Friday, September 30, 2011

Tumbler Top

My little Tumbler top is done!
I guess I hadn't trimmed the long edges before I shot this photo.....but quite soon I will show you the completed doll quilt.
I took it along to the AQSG seminar in New Jersey last week and got about halfway through the hand quilting in 'found''s one of the really nice things about working in this size!

Here's a look at the back side. I do love how nicely the seams work with hand piecing.

And the pressing.....this is my nifty little vintage GE travel iron. You screw the little plastic water bottle onto the side when you want steam. I got this at an antique shop very inexpensively and have seen them quite often. It's a nice size to have on my small pressing pad near the machine. I use a hand towel over the surface of the pad when pressing tops or applique blocks for a nice flat finish.

While I'm thinking of it I must respond publicly to the comment/question my non-quilting friend posted about my Bull's Eye quilt post. She said, "Is this a historic thing? Would all the pioneer women sit around and spend time putting circles together, cutting them apart, and putting them back together??
Dearest friend I love your input and I love knowing that a non-quilter (though a friend of over 50 years!) - is interested in my ramblings.

I would say no, of course, to your specific question. But you are not alone in being curious about why quilters cut fabric into small pieces only to sew it back together again in some form or fashion.
Quilting has evolved as have other arts and crafts over time. Today's quilters have many more options and resources. The scope is broadened as the artistic aspects of the art join the desire to make useful bedcovers. People who love textiles can't stop exploring new and exciting ways to be creative within their medium.

One of the research papers just presented at the AQSG seminar included a quote from sociologist Marybeth C. Stalp. She may provide some insight,  " is non-quilters who admire and focus solely or primarily on the product - the finished quilt - while quilters give far more emphasis to the process of quilting. The production of a quilt is often as important as, or even more important than, the finished quilt itself." (Uncoverings 2011 p.98)

Most of us have made all the quilts we NEED. The joy can be in the 'doing' - the many components of the process from design to trying new techniques - that gives us pleasure separate from the end product. Maybe that's why some of us can never get enough and why we can't always answer the question "Who is this for?" or "Haven't you made enough quilts?"

Quilters, currently for you.....
  Process or Product ?
Please share your thoughts by clicking Post a Comment below this post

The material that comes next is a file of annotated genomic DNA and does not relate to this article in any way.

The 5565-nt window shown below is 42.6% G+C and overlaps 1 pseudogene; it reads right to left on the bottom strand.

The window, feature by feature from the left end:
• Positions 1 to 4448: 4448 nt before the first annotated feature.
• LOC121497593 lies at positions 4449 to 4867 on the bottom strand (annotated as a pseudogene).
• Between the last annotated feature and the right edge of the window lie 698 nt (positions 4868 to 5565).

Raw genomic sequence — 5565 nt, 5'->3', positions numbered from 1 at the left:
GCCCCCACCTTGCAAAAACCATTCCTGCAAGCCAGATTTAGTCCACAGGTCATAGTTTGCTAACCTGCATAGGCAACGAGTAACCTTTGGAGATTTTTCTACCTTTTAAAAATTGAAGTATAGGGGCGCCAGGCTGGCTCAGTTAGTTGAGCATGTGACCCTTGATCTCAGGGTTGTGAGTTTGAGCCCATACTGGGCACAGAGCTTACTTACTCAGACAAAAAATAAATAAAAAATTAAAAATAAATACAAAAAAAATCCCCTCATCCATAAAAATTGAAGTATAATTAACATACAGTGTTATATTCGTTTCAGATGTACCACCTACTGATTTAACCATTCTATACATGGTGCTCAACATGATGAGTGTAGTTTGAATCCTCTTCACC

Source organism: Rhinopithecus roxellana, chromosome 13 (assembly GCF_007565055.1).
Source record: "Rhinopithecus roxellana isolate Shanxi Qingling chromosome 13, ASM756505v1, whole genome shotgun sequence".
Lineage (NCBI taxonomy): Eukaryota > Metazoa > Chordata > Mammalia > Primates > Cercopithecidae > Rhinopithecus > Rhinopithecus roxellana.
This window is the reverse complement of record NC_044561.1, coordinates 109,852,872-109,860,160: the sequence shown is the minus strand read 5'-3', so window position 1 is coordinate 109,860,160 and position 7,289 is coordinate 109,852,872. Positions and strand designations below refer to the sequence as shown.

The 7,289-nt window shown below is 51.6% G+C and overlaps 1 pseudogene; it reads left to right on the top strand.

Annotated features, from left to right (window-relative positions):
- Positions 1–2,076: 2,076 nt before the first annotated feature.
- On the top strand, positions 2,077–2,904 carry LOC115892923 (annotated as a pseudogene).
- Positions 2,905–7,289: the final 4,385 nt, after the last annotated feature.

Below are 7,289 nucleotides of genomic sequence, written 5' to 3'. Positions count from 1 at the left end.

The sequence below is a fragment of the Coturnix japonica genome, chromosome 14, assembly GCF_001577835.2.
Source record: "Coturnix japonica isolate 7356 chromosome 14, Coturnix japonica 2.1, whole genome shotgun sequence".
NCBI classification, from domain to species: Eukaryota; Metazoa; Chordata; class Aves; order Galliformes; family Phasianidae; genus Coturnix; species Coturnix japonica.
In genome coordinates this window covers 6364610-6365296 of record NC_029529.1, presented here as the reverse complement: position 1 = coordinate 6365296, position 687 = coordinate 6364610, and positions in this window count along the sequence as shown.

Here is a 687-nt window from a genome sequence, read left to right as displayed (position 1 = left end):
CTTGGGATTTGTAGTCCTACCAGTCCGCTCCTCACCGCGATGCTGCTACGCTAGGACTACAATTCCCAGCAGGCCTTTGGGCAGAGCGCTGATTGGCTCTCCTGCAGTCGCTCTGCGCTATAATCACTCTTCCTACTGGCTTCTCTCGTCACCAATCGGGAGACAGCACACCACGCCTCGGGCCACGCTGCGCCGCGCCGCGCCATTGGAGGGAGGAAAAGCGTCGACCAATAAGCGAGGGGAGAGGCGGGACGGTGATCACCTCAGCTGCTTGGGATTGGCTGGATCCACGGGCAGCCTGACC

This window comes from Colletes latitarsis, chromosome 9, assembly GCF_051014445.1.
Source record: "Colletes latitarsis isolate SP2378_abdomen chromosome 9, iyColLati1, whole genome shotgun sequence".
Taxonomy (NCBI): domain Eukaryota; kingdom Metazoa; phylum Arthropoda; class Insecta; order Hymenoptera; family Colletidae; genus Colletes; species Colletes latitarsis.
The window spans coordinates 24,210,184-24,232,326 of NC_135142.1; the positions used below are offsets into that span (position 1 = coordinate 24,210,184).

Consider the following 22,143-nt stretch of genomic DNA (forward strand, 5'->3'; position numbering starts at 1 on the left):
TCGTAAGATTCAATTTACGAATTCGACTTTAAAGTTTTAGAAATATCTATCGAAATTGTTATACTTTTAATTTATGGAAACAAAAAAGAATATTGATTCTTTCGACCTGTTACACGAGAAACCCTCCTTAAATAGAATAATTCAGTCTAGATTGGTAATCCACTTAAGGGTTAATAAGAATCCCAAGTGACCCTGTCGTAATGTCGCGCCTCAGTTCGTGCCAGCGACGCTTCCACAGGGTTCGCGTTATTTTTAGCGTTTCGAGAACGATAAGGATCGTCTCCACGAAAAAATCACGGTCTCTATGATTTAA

Monday, September 19, 2011

News Flash! Bull's Eye Done at Last!

53" x 69"
I promised to share my latest completed project and here it is!

Started in 2002 with a small group of quilting friends, it involved sewing three sizes of raw-edged circles onto a background square, making enough blocks for everyone in the group. After sharing them with each other they were cut into quarters and sewn back together again. I bet some of you have made the same pattern!

I sewed the blocks together right away - but didn't assemble and add borders until 2009. Don't ask!
I knew I wasn't going to hand quilt it and not being confident about my machine quilting it got pushed to the bottom of my very long UFO list.

I finally decided it was time to 'JUST DO IT'.
Does that Nike slogan ever motivate you?

First I did a wavy stitch in a grid along the seamlines using the walking foot on my Bernina 1230....
(Stitch # 3 set at 2.5 and 2.5)

It's a zig-zag in which three stitches are taken for each zig so when you manipulate the stitch length and width you can achieve this nice wave. You can play with the setting to get it more or less waved.

Add caption

Then I did free motion wavy lines within the cirles and one row around the whole circle in the background.
I must say, by the time I finished I had really improved my skills in free-motion quilting.

The back is a pieced strippy making reversible quilt!

Is than an old Jinny Beyer print? :)

I used a large plaid on the bias for the binding.

Finally..... the fun stage!!
I popped it into the washing machine on a brief cycle of low agitation, spun and drained and into the dryer to shrink a bit and fluff out those raw edges. That's the whole appeal of it to me - the scrappy casual fluff! A quick 'trim' of the ravels and voila...ready for use in the family room.
It feels so good to have it done and I really like how it turned out. Why did I wait so long?